What To Do After an HPV Diagnosis

Were you recently diagnosed with HPV? It can be scary to learn you have this sexually transmitted infection(STI) for the first time. But there are realistic ways you can think about HPV to avoid letting it keep you down mentally and physically. Below are the top five tips on what to do after receiving an HPV diagnosis.

1) Stay Calm

You must understand that nearly 80 million Americans are infected with HPV currently. Since it is the most common STI contracted in the country, you are certainly not alone. Most people with HPV can beat it with a robust immune system without feeling symptoms.

It usually takes the body a few years to eradicate the virus. However, you should still see your doctor for checkups and examinations regularly. Your doctor can monitor your health to see if any abnormalities are detected. They will let you know if they see anything to be concerned about.

Just remember your doctor is there to guide you through the process, so you are not alone.

2) Learn About the Health Risks

There are different strains of HPV. Many do not cause long-term harm, while others create a reasonable risk of genital warts, oral cancer, and cervical cancer. If you ever notice your genital region has large or small HPV bumps or clusters of bumps resembling a cauliflower-like shape, it probably means you have warts.

Seek a physical examination from your doctor for an official diagnosis. They can also give you screening tests to detect oral and cervical cancer.

3) HPV Can Spread to Any Sexually Active Person

If you have oral, vaginal, or anal sex with an HPV-infected partner, you are susceptible to contracting the virus. Of course, your partner may not know they’re HPV positive because they probably don’t notice any symptoms like genital warts. Sometimes an infected person doesn’t experience symptoms for several years after the first time they were infected.

For this reason, you should seek testing from a doctor regularly. Then your doctor can help figure out whether you likely have HPV or not.

4) Get Treated Immediately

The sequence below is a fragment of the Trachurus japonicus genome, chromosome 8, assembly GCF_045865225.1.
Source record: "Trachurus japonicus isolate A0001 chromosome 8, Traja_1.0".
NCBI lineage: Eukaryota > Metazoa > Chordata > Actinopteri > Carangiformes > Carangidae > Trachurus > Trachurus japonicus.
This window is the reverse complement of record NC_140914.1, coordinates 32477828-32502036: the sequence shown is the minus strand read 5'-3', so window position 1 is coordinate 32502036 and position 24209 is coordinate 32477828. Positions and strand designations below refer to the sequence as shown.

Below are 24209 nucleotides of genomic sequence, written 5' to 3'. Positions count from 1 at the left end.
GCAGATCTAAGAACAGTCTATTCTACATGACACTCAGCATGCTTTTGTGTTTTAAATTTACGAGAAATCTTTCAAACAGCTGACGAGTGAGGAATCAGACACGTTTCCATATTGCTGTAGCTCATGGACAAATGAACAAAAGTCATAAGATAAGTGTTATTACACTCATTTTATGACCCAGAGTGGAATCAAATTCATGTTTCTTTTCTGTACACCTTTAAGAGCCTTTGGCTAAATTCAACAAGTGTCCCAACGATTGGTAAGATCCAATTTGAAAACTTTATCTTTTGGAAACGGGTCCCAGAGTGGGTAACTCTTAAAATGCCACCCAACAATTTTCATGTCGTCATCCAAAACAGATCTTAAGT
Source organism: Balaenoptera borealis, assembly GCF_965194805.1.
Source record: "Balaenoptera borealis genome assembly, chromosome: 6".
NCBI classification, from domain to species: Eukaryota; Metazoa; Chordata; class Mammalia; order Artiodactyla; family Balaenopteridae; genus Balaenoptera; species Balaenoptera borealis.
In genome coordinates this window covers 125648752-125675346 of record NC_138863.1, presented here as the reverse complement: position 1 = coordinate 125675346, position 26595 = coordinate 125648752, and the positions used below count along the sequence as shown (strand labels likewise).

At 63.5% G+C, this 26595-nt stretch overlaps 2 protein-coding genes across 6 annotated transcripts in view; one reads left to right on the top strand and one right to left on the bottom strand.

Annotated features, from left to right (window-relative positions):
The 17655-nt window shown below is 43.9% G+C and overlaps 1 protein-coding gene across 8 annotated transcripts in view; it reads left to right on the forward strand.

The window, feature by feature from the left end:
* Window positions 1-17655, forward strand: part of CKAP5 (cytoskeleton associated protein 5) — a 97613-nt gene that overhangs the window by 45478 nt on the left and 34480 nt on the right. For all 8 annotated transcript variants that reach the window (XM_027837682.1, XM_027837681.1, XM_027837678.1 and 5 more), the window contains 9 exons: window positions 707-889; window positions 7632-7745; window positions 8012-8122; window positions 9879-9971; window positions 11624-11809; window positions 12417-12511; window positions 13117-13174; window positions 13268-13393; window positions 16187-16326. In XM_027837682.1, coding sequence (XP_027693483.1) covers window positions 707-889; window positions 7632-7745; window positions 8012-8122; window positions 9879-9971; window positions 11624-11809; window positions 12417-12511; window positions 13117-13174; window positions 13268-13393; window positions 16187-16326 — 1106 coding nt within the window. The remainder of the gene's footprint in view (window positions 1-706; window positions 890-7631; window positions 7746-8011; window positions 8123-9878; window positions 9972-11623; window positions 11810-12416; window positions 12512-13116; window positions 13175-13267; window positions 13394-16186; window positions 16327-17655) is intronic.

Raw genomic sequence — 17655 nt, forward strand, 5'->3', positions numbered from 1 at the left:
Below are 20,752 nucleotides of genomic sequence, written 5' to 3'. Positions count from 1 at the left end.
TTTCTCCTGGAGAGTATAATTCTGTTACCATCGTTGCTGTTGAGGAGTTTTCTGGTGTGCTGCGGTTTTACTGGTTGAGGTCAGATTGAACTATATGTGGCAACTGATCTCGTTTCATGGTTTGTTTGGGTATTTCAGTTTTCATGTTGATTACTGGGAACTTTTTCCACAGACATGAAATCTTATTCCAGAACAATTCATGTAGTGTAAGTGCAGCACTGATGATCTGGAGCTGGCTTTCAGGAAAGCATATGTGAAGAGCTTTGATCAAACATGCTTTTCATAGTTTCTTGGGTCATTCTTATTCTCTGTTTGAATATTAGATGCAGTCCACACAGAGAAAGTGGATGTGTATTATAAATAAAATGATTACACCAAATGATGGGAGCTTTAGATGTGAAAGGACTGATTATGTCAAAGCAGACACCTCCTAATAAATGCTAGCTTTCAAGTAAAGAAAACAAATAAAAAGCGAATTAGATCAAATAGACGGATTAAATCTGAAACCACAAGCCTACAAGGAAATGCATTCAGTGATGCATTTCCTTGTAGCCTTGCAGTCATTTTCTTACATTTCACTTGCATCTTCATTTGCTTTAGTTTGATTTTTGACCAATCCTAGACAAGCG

HPV has no cure. However, there are prescription medications that can treat the symptoms of HPV, such as genital warts. For example, your doctor may prescribe medication to help reduce discomfort and the size of your genital warts. But if you don’t seek treatment early, they could increase in size and become more uncomfortable and painful.

On the other hand, genital warts may disappear or maintain the same size without any treatment. It all depends on the health of your immune system and other underlying factors. You should also do what you can to build a strong immune system which includes a healthy diet, exercise and HPV supplements to support fighting potential infections.

5) Keep Getting Tested

If you have an active sex life as an HPV-infected person, it is critical to keep getting tested for cervical cancer. After all, HPV is one of the leading causes of cervical cancer. But if your doctor performs a colposcopy to look for abnormal cellular growth in your cervix, they can detect cancer before it has a chance to progress.

Regular pap smears and HPV testing is critical for detecting precancerous cells before they can become cervical cancer. If your doctor sees precancerous cells with the colposcope, they can recommend effective treatments to slow the progression. Determining the best treatment option depends on which stage of cancer you have.

Fortunately, most people with HPV infections don’t get cervical cancer or any symptoms. But it is recommended to keep getting tested to remain healthy and safe.